Pack 13 +13 (bold blue indicates upgraded card) 560 Rene Gonzales 512 Mike Devereaux 292 Luis Polonia 185 Neal Heaton 254 George Brett 240 Terry McGriff 483 Bobby Witt 145 John Mitchell 31 Doug DeCinces 319 Milt Thompson 107 Rob Ducey 162 Chuck Crim 205 Henry Cotto 329 Brian Fisher 10 Gary Gaetti
I upgraded two cards with this pack, making it thus far the least productive pack out of the box. But still, thirteen out of fifteen added is pretty good in my book.
If this card looks familiar:
It's becuase I scanned it and used the top of it as the banner for the site.
Here's our Hall of Famer, with more than enough pine tar on his bat.
I wonder why he looks so pissed off. Maybe Tim McClelland is calling balls and strikes and just made a remark about the pine tar on Brett's bat... again.
There's a lot going on in this card. First, he has the field cap under the batting helmet look going on which I always like to see. It also looks like he's just hit a bullet down the third base line.
But what I'm most curious about, is who is that other player in the background. The skin tone isn't correct for either Tony Bernazard or Mike Davis, both commonly batted after Polonia in the lineup. It almost looks like a young Tony LaRussa, which would explain why he's wearing a field cap.
If tomorrow's pack goes well, I'll be one third of the way through the set.
Pack 12 +15 75 Mike Aldrete 288 Gene Nelson 578 Chris Brown 362 Ed Romero 133 Len Dykstra 226 Dave Winfield 321 Rafael Belliard 24 Les Straker 312 Wally Ritchie 619 Ed Vande Berk 234 John Franco 122 Jose Nunez 452 Rob Mallicoat 392 Floyd Bannister 427 Jerry Mumphrey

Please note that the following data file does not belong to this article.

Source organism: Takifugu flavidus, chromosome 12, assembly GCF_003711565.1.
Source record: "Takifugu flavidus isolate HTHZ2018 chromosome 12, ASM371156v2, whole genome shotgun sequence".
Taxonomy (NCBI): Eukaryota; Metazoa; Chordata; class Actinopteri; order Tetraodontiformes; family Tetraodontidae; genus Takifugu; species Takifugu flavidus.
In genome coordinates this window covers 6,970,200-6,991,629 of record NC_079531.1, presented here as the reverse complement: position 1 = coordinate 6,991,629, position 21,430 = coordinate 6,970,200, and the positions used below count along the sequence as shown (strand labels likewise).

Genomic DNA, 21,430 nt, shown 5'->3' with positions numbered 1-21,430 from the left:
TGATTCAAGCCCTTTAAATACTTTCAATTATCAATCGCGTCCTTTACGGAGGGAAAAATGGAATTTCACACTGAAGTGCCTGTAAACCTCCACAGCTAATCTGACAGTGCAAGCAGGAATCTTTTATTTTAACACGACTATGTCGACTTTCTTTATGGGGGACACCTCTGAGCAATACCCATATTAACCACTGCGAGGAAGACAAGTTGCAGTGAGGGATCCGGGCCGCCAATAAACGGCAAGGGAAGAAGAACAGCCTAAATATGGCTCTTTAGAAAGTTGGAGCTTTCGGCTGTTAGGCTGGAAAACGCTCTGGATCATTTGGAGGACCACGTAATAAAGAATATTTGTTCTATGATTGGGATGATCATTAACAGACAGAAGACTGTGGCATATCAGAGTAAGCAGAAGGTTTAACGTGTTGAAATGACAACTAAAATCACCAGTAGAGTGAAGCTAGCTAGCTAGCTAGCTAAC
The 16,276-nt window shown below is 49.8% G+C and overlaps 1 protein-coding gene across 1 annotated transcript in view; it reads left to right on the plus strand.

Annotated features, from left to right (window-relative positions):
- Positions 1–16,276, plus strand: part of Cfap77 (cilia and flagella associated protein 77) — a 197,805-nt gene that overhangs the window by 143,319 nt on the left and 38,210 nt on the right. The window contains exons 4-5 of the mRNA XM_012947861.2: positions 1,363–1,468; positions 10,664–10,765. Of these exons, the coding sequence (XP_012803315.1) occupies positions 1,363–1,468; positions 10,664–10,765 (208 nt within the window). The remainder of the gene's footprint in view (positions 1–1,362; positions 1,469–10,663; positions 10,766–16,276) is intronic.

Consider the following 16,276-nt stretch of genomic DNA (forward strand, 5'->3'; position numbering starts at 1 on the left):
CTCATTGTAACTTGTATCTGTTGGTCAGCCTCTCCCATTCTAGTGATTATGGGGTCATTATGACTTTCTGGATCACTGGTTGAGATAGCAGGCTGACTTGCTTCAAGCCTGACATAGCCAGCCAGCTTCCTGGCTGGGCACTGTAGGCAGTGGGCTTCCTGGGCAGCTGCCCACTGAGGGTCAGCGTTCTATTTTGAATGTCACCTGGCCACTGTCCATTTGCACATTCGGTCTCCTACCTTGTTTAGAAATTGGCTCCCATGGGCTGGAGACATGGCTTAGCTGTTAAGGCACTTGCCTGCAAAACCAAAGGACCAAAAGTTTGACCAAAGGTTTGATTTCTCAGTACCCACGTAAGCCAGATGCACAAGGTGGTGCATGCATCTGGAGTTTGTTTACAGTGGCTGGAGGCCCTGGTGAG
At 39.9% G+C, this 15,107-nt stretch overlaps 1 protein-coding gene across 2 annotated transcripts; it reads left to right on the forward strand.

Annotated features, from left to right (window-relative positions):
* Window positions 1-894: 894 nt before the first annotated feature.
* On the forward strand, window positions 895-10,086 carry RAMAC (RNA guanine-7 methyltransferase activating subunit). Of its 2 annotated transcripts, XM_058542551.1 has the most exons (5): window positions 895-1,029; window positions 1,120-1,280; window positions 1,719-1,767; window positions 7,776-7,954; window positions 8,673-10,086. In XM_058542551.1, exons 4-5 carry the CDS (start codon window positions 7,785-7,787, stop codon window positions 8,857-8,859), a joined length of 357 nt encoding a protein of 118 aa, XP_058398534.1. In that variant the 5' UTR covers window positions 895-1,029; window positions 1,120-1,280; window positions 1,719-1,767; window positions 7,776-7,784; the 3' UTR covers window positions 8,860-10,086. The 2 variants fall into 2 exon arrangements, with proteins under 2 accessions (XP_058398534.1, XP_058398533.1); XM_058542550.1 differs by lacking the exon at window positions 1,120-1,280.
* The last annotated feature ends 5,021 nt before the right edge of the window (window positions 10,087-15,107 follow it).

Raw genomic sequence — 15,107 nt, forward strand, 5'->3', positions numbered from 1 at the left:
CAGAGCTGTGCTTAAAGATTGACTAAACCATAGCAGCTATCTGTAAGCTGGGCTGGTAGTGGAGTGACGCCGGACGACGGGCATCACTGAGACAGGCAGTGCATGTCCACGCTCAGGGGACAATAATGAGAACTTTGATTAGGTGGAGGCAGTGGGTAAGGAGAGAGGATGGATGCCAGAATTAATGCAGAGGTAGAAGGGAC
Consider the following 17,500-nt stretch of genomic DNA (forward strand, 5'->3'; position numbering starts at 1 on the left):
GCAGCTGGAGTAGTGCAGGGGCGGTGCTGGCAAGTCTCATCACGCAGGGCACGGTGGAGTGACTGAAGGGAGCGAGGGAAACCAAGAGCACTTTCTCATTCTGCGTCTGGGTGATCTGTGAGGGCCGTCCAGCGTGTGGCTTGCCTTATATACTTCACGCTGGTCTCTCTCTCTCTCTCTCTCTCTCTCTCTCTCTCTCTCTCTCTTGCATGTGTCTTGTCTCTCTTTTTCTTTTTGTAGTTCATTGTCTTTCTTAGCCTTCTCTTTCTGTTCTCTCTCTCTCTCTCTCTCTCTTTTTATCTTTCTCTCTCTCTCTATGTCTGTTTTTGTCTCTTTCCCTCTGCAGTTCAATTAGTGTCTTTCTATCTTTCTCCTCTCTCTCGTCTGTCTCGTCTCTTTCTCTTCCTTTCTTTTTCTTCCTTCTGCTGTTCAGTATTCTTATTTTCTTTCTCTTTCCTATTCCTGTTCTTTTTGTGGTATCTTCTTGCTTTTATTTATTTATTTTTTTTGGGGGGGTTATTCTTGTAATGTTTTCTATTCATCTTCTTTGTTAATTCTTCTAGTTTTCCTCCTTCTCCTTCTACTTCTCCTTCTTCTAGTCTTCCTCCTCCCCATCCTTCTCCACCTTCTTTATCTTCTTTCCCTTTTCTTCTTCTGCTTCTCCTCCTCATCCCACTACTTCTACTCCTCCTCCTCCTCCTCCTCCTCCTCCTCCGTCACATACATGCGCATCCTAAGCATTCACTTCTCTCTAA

This should get us caught up.
I've replaced one card so far out of the box, but there have been no actual doubles, which makes this box the winner. Of the three online box breaks I've done, 1988 Score started giving doubles in pack 4 and 1989 Bowman in pack 11. Way back in May of 2008, doubles started showing up in pack four of my first box of '87 Topps.
By far the worst for doubles was '87 Topps, but '88 Score wasn't far behind. I learned my lesson though, never buy two boxes of the same set. It's nothing but a frustration to open 36 packs and come out with less than 150 needed cards.
This pack wasn't a whole lot better than the last one, but I did pull a Hall of Famer and an all around nice guy:
This is another good photograph. Is that old Comisky in the background?
I just noticed that in the "At Their Best" section, Fleer used the term batting average, but otherwise used .pct. Any idea why? I know that a batting average is a percentage, but it's a strange choice. Trying to be different I guess.
Next up, another of my all time favorite players, a true underdog:
As you can see, the stats on the back document Raffy's first big league home run. It came on May 5, 1987 at Jack Murphy Stadium off Padres picture Eric Show. In the top of the second inning, another future Braves hero, Sid Bream doubled to right. He scored on a Jim Morrison double to left. Show then walked R.J. Reynolds. Morrison then scored on a Mike LaValliere single up the middle which set the scene for Belliard to hit his first home run, driving in both Spanky and Reynolds.
The Pirates scored five runs in the inning and went on to win the game 10-8. The loss sent the Padres record to 7-21, and put them 12 games back in the young season.